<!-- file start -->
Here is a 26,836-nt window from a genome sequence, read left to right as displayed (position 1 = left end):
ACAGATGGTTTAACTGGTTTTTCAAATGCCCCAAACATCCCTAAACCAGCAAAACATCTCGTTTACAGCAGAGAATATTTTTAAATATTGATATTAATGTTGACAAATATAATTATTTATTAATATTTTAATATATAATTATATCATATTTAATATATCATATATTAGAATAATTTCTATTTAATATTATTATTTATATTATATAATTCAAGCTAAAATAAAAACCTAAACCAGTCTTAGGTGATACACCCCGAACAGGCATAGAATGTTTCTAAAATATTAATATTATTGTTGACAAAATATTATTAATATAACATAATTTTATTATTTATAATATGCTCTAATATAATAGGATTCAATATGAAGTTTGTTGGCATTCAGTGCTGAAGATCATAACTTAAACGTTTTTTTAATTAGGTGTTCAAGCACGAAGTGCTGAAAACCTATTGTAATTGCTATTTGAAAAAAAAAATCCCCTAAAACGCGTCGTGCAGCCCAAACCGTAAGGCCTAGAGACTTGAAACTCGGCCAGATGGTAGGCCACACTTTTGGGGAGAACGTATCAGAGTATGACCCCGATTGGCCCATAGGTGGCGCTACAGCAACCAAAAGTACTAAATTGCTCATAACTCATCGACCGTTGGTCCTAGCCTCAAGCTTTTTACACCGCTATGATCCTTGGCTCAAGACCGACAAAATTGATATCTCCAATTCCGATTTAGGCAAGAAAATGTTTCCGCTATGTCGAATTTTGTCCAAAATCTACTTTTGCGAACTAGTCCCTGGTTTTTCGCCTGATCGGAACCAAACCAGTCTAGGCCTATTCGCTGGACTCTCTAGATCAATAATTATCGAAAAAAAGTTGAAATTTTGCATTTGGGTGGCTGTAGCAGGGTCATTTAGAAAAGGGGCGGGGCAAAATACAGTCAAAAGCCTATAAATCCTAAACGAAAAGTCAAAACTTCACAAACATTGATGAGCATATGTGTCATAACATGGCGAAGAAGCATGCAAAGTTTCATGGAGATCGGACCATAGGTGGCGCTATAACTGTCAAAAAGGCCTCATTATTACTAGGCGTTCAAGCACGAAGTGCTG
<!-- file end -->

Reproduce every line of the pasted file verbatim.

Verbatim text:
Here is a 26,836-nt window from a genome sequence, read left to right as displayed (position 1 = left end):
ACAGATGGTTTAACTGGTTTTTCAAATGCCCCAAACATCCCTAAACCAGCAAAACATCTCGTTTACAGCAGAGAATATTTTTAAATATTGATATTAATGTTGACAAATATAATTATTTATTAATATTTTAATATATAATTATATCATATTTAATATATCATATATTAGAATAATTTCTATTTAATATTATTATTTATATTATATAATTCAAGCTAAAATAAAAACCTAAACCAGTCTTAGGTGATACACCCCGAACAGGCATAGAATGTTTCTAAAATATTAATATTATTGTTGACAAAATATTATTAATATAACATAATTTTATTATTTATAATATGCTCTAATATAATAGGATTCAATATGAAGTTTGTTGGCATTCAGTGCTGAAGATCATAACTTAAACGTTTTTTTAATTAGGTGTTCAAGCACGAAGTGCTGAAAACCTATTGTAATTGCTATTTGAAAAAAAAAATCCCCTAAAACGCGTCGTGCAGCCCAAACCGTAAGGCCTAGAGACTTGAAACTCGGCCAGATGGTAGGCCACACTTTTGGGGAGAACGTATCAGAGTATGACCCCGATTGGCCCATAGGTGGCGCTACAGCAACCAAAAGTACTAAATTGCTCATAACTCATCGACCGTTGGTCCTAGCCTCAAGCTTTTTACACCGCTATGATCCTTGGCTCAAGACCGACAAAATTGATATCTCCAATTCCGATTTAGGCAAGAAAATGTTTCCGCTATGTCGAATTTTGTCCAAAATCTACTTTTGCGAACTAGTCCCTGGTTTTTCGCCTGATCGGAACCAAACCAGTCTAGGCCTATTCGCTGGACTCTCTAGATCAATAATTATCGAAAAAAAGTTGAAATTTTGCATTTGGGTGGCTGTAGCAGGGTCATTTAGAAAAGGGGCGGGGCAAAATACAGTCAAAAGCCTATAAATCCTAAACGAAAAGTCAAAACTTCACAAACATTGATGAGCATATGTGTCATAACATGGCGAAGAAGCATGCAAAGTTTCATGGAGATCGGACCATAGGTGGCGCTATAACTGTCAAAAAGGCCTCATTATTACTAGGCGTTCAAGCACGAAGTGCTG